Local News

  • Council debates waste tire issue

    How residents will dispose of old tires now that new state regulations are taking effect was discussed again by County Council on Monday.

    But a final decision hasn’t been reached yet.

    Jana White, a representative from the S.C. Department of Health and Environmental Control’s solid waste division, talked to council Monday about restrictions recently put in place by DHEC that call for tracking the disposal of tires throughout the state. The requirements also require counties to count tires and verify who is dropping them off.

  • Turn lanes being built at S.C. 903 and Potter Road

    Construction barrels line the sides of S.C. 903 at Potter Road for a project that should be finished by next spring.

    Ken Wilson, an engineer with the S.C. Department of Transportation, said turn lanes north and south of Potter Road will be constructed on S.C. 903.

    “It’s considered a safety project,” Wilson said.

  • Group recently rescued 11 neglected horses

    VAN WYCK, Nestled among tree-lined creeks is a safe place where abused horses find healing.

    Healing Horses, a nonprofit organization affiliated with Project Halo in Charlotte, recently took in 11 neglected horses from a Lancaster County farm and took them to the organization’s 11-acre sanctuary in Van Wyck.

    Some of the horses were tied to trees, left to stand in their own waste, with very little to eat.

    But what shocked Healing Horses director Katie Holme the most recently was finding a stallion nailed into his stall. He was knee-deep in manure and muck.

  • City of Light reps: It’s all still coming

    INDIAN LAND – All eyes were on Dale Ardizzone as he answered questions about Inspiration Ministries’ 90-acre City of Light campus Sept. 21.

    Ardizzone, general counsel for the City of Light, attended an Indian Land Action Council meeting, hoping to allay concerns about the ongoing project. He was joined by developers Bryan and Skip Tuttle. The three spoke to a full house in the meeting room of Del Webb Library.

  • No one stung in sting

    A recent alcohol enforcement sting by the Lancaster County Sheriff’s Office turned out not to be a sting at all because no one got stung.

    Sheriff’s deputies conducted an operation on Sept. 21 to see whether local convenience stores were checking the identification of people trying to buy alcohol. A person underage working undercover with the sheriff’s office attempted to buy alcohol at stores in the county.

  • H1N1 vaccine will be available soon

    Julie Graham can tell you about the nasty effects of H1N1, or swine flu.

    The Van Wyck resident was diagnosed with the virus right after her two young children came down with it.

    Her daughter, Rachel, 2, and 7-month-old son, Stuart, both experienced fatigue and high fever. Graham herself suffered from a high fever and a headache like she never felt before.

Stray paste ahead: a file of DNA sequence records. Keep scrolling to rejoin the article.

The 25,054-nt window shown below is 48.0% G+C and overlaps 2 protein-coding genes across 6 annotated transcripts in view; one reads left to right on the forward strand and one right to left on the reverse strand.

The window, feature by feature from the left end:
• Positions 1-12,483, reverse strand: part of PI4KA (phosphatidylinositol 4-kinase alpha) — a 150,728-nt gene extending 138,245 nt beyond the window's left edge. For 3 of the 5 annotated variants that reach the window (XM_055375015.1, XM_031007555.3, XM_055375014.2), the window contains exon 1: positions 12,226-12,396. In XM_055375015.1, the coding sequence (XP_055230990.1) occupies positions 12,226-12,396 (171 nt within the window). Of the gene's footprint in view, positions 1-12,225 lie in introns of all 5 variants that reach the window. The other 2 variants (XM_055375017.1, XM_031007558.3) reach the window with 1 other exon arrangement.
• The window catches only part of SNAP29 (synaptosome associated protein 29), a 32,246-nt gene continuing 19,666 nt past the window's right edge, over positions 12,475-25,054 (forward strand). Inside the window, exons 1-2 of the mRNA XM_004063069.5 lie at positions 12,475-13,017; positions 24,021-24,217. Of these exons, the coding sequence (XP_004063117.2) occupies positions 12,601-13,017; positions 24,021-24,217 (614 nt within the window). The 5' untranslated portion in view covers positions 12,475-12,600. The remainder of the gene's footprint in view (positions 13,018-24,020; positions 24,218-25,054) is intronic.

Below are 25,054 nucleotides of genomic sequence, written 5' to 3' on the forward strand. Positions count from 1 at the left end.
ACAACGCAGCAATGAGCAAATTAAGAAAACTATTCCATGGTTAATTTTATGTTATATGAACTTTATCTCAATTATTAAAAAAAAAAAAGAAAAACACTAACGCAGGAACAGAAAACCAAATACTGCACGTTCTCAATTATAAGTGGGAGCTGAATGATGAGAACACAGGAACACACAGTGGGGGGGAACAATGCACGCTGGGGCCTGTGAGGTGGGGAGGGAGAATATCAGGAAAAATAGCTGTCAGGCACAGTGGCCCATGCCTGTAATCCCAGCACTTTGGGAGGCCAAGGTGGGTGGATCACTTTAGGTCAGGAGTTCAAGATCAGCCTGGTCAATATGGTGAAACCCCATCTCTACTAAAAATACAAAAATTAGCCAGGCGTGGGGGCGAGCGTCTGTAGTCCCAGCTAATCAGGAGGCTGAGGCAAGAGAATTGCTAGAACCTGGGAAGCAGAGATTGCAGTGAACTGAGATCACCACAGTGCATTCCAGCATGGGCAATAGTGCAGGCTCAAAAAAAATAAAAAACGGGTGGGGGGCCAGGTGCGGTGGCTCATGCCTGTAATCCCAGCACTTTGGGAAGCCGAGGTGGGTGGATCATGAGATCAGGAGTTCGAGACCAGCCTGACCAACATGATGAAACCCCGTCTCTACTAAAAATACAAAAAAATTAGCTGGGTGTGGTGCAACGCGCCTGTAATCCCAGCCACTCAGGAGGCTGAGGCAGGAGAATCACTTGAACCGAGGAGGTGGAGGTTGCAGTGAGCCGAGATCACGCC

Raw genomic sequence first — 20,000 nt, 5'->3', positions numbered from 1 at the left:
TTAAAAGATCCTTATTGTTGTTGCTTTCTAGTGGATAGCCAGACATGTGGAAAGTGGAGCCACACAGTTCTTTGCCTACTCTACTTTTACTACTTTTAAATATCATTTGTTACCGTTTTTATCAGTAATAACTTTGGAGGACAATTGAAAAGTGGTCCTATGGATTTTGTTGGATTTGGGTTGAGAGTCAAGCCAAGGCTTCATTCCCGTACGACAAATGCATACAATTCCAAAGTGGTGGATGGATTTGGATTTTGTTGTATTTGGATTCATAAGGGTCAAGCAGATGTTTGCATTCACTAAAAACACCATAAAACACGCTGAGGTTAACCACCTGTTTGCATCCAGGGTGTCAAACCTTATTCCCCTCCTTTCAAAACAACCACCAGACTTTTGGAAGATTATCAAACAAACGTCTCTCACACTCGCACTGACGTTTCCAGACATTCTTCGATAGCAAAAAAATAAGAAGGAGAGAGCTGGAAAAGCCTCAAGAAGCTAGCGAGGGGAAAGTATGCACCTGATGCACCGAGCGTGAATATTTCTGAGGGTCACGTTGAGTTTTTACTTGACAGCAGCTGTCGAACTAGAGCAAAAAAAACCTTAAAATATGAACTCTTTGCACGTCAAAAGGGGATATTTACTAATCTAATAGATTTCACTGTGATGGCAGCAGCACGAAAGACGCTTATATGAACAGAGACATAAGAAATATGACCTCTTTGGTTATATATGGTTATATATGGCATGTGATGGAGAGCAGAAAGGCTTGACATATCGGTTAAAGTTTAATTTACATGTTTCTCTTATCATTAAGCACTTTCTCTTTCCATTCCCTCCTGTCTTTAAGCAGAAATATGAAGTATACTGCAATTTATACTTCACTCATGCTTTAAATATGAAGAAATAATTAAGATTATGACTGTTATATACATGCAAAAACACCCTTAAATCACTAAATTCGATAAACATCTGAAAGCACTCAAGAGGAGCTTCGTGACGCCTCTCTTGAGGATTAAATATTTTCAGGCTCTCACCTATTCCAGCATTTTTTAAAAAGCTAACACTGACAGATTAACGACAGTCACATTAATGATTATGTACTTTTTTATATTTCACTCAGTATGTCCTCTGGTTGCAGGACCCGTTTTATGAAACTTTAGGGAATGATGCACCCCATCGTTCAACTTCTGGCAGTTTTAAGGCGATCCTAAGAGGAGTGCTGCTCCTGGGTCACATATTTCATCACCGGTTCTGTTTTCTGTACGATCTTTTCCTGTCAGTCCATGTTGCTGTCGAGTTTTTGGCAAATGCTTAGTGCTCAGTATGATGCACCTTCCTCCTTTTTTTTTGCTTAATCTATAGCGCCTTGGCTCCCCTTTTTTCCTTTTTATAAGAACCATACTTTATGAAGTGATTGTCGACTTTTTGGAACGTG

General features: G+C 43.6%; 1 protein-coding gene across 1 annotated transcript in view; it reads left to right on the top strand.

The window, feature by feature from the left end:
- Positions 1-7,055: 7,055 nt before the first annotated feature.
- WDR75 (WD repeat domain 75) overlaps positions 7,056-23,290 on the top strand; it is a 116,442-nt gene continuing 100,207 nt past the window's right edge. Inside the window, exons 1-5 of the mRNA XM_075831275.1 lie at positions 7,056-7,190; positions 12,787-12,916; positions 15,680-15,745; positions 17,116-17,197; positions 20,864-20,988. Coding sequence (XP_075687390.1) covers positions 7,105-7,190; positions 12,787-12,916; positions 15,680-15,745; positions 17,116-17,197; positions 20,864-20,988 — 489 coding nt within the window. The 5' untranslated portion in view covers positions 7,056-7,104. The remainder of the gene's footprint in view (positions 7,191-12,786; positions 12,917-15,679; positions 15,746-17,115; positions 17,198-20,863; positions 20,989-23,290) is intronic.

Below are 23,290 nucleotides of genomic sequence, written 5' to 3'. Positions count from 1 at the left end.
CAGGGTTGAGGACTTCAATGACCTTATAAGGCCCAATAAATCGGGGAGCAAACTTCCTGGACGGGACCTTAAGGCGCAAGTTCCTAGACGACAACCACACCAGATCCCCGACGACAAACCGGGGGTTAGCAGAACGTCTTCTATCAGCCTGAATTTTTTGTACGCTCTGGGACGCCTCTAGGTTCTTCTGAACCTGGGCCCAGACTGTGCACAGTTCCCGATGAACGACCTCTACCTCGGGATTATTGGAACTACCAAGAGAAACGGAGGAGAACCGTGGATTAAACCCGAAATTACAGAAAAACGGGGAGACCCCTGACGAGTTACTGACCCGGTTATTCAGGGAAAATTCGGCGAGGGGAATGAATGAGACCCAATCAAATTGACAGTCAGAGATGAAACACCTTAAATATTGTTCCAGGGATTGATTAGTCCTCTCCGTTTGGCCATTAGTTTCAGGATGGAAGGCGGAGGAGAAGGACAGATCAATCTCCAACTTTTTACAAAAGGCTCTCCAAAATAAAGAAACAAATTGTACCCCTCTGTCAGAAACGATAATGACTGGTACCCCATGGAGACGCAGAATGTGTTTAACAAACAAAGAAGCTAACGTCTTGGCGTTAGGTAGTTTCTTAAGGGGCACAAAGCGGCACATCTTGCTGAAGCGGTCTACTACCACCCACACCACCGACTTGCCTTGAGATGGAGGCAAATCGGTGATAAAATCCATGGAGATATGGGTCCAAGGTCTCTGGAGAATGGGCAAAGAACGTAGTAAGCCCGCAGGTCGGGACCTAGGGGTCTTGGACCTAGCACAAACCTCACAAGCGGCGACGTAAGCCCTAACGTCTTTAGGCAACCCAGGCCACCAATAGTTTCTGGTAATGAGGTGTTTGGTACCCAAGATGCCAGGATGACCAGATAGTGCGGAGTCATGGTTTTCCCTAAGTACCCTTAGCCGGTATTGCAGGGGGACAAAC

“It felt like I got hit by a brick wall,” Graham said. “My head hurt horribly.”

  • Kershaw officials hope to move in new Town Hall next month

    KERSHAW – Kershaw Town Councilman Wade Hunter said the town’s new Town Hall will be something its residents will enjoy for years to come.

    There will be the convenience of the drive-through on one side of the building. At the old town hall, built on the same spot on Hampton Street, customers had to get out to pay their water bills.

    Town Administrator Tony Starnes and his staff will no doubt enjoy their new digs, where the floors won’t flood and the roof won’t leak when it rains.

  • How much has been spent on two courthouse buildings?

    The sight of orange cones, construction equipment and crews at work on two courthouse projects in downtown Lancaster have some residents wondering: How much do these projects cost?

    County Administrator Steve Willis fielded that question at County Council’s meeting Monday.

  • LHS band playing 'Motown Woodstock' this season

    The Lancaster High School marching band members played their instruments with force and pride. They marched with precision and even went back to fix mistakes that may have occurred.

    Everything seemed normal at a recent marching band practice – except one thing: The man guiding the ship was missing.

    Band director John Rhodes has been out on sick leave for the last few weeks. Despite his absence, the band remains determined to perform well this competition season.

  • Water disinfection process on hold

    The start of a new water treatment process designed to eliminate contaminates in the county water supply has been delayed.

    Mike Bailes, director of Catawba River Water Treatment Plant, said the new treatment process, originally scheduled to begin in September, has been delayed due to problems in obtaining a permit from the S.C. Department of Health and Environmental Control to allow the plant to install special waterlines to accommodate the new process.